Placebos Work

Half of our physicians prescribe placebos.  However, these rarely take the form of inactive “sugar pills” similar to those used in drug trials. Rather, doctors reported using over-the-counter pain relievers (41%), vitamins (38%), antibiotics (13%) and sedatives (13%).

Placebos apparently work. They’re almost as good as anti-depressants. They also are effective against hypertension and pain. This is from Ezra Klein:

CBO director Peter Orszag….slides suggest the need….to take the immense power of the placebo effect more seriously — not as statistical noise, or a way to disprove the efficacy of other treatments, but as a method of treatment in itself….

The implication of course is that it’s far cheaper to give someone a chest incision than an angina, and far cheaper to give them a sugar pill than an anti-depressant. There are ethical issues, of course.

Interestingly, a JAMA study [gated] finds that expensive placebos work better than cheaper ones.

Comments (4)

Trackback URL | Comments RSS Feed

  1. Larry C. says:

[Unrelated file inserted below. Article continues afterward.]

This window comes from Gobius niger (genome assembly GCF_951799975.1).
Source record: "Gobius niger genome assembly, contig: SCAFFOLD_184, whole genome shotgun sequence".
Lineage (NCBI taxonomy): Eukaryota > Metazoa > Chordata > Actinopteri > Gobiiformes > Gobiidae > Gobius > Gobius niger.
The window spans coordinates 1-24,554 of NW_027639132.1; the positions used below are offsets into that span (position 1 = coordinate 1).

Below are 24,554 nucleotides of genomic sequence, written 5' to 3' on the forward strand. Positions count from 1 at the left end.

A brilliant solution to the problem of the rising cost of health care: Give everyone placebos!

  2. Joe S. says:


    What do you think Obama has in mind when he say he is going to save every family $2,500 by making efficiency improvements?

  3. Devon Herrick, PhD National Center for Policy Analysis says:

    I’ve seen articles that claim if a senior is on a dozen drugs, the odds are that half of the drugs being prescribed are to alleviate the side effects of the other half.

    I the case where a senior is on 10 to 12 drugs, I wonder how many of those were prescribed as placebos?

    Studies have shown that the more drugs a patient is taking, the greater the risk that some are unnecessary, inappropriate or contraindicated.

  4. John Goodman says:

    There is a very good and very balanced discussion of this issue in the Wall Street Journal today.(LINK)